Welcome to the official Singerreise webpage! Join in the discussion as we talk about the life of an opera singer, and as we learn about Schubert's masterpiece Winterreise.

Entertain, Educate, Encourage

Tuesday, May 9, 2017

Zueignung (037)

Below I have a special treat for you! Thanks to the generous support of our Patreon patrons, Singerreise has reached its first goal, a special, MUSICAL thank you video on the Patreon page. This musical video greets anyone just after they make their pledge.

This was the first of MANY goals that I have for Singerreise, all listed at Patreon.com/singerreise. This goal was for $100 per month, and the next is for $150 per month, which you can (and should) read about here.

As part of making that thank you video, today I'm presenting Zueignung, by Richard Strauss. If you're a patron, of course, you can skip this introduction and simply listen to the singing through your private links!

Zueignung was composed in 1885 by Richard Strauss, in his first volume of Lieder. It's based on a poem by Hermann von Gilm. For Strauss, it's actually a pretty simple song, but, then again, it's one of the first he ever published. I couldn't have done better at 18.

It's original published key was for a tenor, but transposition is very common. I'll be singing it in a bass-y transposition, in the key of G, about a fourth lower than the original.

In this case, we're a little on the lucky side, because Strauss actually got to record this piece a few times later in life. The first time was with a baritone in 1919, in the key of A. I love the baritone's name here, Heinrich Schlusnus. You can find it on YouTube. Another recording was done during wartime with Maria Reinung in 1942, in the original key.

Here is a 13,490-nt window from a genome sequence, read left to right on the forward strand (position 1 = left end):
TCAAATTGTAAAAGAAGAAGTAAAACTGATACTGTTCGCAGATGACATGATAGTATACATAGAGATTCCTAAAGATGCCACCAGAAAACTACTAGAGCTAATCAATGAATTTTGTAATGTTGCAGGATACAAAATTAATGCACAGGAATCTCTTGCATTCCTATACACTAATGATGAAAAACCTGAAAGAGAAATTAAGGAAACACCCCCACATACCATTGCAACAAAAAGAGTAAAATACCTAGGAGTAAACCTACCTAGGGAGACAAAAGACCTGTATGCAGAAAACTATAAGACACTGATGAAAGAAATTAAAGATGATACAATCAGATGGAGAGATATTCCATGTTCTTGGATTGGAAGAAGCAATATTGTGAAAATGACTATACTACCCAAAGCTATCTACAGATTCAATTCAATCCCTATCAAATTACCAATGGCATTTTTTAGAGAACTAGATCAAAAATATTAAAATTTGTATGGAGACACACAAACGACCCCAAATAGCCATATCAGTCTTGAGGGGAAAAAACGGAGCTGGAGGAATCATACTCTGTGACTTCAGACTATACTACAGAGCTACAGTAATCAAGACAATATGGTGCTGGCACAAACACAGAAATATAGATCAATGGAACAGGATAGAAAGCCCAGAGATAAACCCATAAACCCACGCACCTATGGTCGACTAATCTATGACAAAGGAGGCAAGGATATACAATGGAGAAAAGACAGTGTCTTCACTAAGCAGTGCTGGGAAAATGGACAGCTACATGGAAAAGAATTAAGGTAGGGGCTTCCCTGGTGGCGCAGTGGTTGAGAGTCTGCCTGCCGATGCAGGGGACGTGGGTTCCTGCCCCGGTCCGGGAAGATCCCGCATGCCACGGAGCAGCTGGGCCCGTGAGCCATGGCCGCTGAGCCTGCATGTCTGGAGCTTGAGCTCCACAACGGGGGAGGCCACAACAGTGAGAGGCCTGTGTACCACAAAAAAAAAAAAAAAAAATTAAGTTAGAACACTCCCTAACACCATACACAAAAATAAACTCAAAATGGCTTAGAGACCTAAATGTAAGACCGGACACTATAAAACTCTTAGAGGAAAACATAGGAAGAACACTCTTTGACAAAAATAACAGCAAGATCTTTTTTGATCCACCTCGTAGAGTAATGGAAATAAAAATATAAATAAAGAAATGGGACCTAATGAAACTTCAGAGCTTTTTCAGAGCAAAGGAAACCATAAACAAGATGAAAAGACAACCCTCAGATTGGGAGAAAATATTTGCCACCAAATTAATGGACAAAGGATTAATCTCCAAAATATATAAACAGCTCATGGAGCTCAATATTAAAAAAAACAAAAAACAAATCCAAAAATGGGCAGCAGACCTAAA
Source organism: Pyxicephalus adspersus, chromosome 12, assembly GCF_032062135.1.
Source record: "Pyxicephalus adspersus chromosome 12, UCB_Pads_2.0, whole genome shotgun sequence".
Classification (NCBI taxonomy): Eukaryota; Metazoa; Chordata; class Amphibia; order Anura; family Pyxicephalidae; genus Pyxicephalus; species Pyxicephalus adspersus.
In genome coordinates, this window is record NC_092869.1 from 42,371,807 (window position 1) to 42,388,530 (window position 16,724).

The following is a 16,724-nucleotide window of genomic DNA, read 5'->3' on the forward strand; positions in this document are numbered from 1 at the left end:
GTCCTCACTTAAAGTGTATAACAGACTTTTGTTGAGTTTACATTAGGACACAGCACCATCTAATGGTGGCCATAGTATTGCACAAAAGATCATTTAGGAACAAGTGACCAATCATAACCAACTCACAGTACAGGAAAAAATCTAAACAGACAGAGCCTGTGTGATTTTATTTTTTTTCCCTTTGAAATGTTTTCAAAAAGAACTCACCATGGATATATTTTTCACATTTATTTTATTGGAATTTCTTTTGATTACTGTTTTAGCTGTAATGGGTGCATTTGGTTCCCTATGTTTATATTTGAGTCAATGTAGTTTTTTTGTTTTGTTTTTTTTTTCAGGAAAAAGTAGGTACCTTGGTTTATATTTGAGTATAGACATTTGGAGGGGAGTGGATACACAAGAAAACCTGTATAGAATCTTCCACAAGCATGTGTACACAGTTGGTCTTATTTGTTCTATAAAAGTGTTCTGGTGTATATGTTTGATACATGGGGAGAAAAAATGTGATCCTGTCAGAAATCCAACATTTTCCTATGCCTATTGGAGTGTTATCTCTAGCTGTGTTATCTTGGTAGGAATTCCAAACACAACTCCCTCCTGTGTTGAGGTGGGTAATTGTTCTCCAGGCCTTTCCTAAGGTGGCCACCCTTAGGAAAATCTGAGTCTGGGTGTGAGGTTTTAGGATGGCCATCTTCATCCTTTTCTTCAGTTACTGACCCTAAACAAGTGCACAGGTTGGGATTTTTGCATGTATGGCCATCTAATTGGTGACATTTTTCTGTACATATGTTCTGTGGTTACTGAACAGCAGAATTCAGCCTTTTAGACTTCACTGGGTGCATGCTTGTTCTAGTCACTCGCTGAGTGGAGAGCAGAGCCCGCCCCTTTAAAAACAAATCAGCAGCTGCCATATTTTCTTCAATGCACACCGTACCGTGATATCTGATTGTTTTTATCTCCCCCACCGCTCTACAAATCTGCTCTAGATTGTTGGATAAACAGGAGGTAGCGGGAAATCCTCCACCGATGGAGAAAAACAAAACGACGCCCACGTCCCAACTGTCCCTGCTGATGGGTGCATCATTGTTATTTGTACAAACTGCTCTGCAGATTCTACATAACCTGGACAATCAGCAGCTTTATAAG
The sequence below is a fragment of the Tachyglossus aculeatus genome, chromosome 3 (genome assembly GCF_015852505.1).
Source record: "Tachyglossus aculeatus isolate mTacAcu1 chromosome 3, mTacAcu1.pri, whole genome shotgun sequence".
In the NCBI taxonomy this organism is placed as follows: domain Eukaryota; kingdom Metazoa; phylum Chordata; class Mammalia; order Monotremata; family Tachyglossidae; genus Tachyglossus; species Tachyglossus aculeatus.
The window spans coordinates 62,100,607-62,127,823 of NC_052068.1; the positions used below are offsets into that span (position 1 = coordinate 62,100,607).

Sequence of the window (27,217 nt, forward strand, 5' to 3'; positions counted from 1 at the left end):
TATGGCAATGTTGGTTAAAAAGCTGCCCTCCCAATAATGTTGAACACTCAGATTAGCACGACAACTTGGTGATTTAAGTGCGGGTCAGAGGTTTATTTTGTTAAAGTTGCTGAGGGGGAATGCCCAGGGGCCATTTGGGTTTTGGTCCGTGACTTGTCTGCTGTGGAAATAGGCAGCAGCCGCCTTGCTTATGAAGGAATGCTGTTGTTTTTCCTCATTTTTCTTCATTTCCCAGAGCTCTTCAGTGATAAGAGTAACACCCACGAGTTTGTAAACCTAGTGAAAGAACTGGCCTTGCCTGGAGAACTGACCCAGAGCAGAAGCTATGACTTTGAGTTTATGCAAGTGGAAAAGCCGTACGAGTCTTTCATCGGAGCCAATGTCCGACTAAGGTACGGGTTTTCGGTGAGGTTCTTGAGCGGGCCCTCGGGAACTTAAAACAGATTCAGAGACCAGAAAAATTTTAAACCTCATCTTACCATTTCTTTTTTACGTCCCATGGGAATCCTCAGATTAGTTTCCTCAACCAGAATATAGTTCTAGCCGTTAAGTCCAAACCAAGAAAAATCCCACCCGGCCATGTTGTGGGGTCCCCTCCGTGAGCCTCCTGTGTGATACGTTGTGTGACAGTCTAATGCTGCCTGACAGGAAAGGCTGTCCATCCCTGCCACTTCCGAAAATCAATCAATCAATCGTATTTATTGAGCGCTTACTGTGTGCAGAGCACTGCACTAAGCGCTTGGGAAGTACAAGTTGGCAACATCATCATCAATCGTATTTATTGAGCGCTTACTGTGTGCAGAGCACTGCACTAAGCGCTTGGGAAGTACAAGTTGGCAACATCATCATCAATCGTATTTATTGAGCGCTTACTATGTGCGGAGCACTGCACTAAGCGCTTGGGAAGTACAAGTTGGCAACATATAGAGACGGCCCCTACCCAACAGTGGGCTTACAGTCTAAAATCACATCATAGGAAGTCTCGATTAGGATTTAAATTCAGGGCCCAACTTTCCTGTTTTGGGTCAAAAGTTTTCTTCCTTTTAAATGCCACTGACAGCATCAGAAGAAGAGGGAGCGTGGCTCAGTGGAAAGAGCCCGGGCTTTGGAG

In terms of the text, the title "Zueignung" simply means "Devotion". The key feature of this song, however, is a pair of words that is repeated at the end of each stanza: "Habe Dank."

As it turns out, those two words were actually the title of the original poem. "Habe Dank" literally translates to "Have thanks." In the context of the song, though, I think you could say it's a sort of poetic shorthand for "You have my thanks."

In the text, the singer recounts a suffering time apart from his love, and how much better it is now. In this case, though, it's a little ambiguous whether that love is another person or perhaps the divine.

He directs the first stanza to a soul, either his own or to another, kind of in the sense that you might say to someone else "You're my life, my soul!". The second stanza makes reference to a wine glass (artfully described as an amethyst beaker), and a blessing upon that drink. The third stanza has the love/soul exorcizing evils from the drink and making it holy.

So there's definitely an element of religious iconography, especially in that last stanza, but I think you can go two different ways with it. You can either ascribe holiness to a love between two human souls, or ascribe a mortal, passionate love to a divine, holy relationship.

Both interpretations work for me. The song is actually really short, so you can listen to it a whole bunch of times and try to figure it out for yourself!

Straus did change a few words around - mostly so that his favorite words wound up on favorable notes. "Heilig, heilig" which means "holy, holy," gets the high note treatment. Listening to the recordings with Strauss at the piano, there's some pretty extreme rubato happening at this moment, too.

The piano part is a laid-back-but-still-fervent triple meter. The singer is in a duple time throughout. The Bach in me wants to associate the triple time with the holiness of the Trinity, and the duple with the imperfection of man, but I think for the most part the 18 year old composer simply thought it sounded pretty that way.

The whole purpose of bringing out this piece, however, is to say "Habe Dank" to my patrons. Your support means that I can bring down a little bit of the divine into our mortal existence. You have my thanks.

No comments:

Post a Comment